Is Cremation Acceptable in Present Times?

 In Death & Funerals

The Greek heroes had to be cremated on the shores of Troy. The Romans, aping the Greeks, also adopted cremation. Then it fell out of favour in the West. In the UK, Christianity adopted earth burial until wealthy Victorians, like doctors and lawyers, decided to resurrect it. The Cremation Society, a charity, was born. In fairness, cholera and typhus, as well as churchyards rammed with bodies, was a motivation. That said, it still begs the question ‘is cremation acceptable in present times?’ Because science was so undeveloped, they could not have understood the complex process of fire.

Cremated Remains at Stonehenge

At Stonehenge, the cremated remains of at least 80 individuals has been found. Archaeologists consider the cremation to be the first part of a process preceding burial, and call these cremation/burials. The cremations were the elite of the day, for whom this cremation/burial process was reserved. Perhaps the cremation ‘released’ the spirit in some way, allowed it to fly. Because it was such a labour intensive process, it would not be available to the common people.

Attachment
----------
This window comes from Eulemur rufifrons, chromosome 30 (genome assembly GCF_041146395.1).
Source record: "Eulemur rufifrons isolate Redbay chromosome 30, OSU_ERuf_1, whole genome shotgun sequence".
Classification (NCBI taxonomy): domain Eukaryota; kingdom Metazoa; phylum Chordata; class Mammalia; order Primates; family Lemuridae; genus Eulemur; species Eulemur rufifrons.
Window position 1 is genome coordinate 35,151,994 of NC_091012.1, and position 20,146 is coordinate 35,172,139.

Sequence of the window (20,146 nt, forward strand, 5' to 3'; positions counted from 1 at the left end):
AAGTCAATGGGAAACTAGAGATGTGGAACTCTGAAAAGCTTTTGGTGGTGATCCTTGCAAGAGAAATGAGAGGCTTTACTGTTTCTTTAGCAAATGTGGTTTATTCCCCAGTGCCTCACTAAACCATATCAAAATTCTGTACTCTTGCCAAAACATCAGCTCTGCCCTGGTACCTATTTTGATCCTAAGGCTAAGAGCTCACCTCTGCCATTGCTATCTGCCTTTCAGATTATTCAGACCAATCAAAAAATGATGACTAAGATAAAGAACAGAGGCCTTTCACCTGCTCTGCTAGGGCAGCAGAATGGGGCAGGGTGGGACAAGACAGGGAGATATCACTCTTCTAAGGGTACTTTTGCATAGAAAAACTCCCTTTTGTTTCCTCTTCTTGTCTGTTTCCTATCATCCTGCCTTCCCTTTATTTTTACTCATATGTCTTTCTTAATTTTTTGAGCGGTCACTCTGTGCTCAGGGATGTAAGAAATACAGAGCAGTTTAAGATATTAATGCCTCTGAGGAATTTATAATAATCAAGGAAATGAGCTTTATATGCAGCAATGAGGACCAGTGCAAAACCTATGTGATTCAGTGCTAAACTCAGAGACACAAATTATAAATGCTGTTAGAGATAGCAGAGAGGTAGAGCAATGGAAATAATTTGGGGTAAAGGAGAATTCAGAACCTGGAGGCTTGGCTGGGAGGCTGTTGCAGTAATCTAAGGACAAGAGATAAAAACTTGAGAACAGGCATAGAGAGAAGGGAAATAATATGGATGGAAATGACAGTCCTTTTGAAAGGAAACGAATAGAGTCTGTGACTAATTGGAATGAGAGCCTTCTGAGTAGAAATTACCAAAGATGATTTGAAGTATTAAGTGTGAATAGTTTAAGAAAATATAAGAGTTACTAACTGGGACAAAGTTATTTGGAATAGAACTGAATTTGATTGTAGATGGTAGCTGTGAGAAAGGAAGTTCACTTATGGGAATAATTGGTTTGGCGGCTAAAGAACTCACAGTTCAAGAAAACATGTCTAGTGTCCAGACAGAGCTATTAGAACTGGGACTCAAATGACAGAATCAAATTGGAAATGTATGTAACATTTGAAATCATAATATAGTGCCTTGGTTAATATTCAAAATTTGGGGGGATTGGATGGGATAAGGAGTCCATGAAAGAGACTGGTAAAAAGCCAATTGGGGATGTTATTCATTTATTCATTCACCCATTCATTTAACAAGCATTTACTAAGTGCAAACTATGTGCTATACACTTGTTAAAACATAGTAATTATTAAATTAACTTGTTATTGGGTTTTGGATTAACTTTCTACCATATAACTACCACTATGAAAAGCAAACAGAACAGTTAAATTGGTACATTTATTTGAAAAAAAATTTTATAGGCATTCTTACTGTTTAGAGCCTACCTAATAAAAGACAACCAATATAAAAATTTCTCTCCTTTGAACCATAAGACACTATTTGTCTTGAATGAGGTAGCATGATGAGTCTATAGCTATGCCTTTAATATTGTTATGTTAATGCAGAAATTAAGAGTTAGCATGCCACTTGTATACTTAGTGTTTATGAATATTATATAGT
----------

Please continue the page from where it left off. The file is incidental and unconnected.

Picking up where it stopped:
What is in a word?

This hero worship in Greece and elitism at Stonehenge, blinds us to the process. Even the word cremation is a fabrication. The real word for the process is incineration. Yes, that same incineration process reserved for waste, for rubbish. It utilises the same technology and the same principles. Even the Americans, the great energy wasters and polluters, have stated that incineration per se, is harmful to the environment. No ifs, no buts.

The Local Incinerator

The British vote 99.9% against any proposal for a local waste incinerator. Oddly, those same people, well 80% of them at least, then go on to choose cremation. Consequently, they choose to treat the body as an item of waste. It fouls the environment and uses finite fuel. These issues are mentioned in my second book R.I.P. Off!

Put The Body to Some Use

If you donated blood during your lifetime then you have already given some of it away. Why not use the remainder to nurture a tree or wildflowers in a natural burial site? Forget the daft comments that worms or maggots will consume it; they don’t. It will go through the amazing decomposition process and nature will release your atoms. A tree or plant will absorb these and go on to create new life, albeit in a different form.

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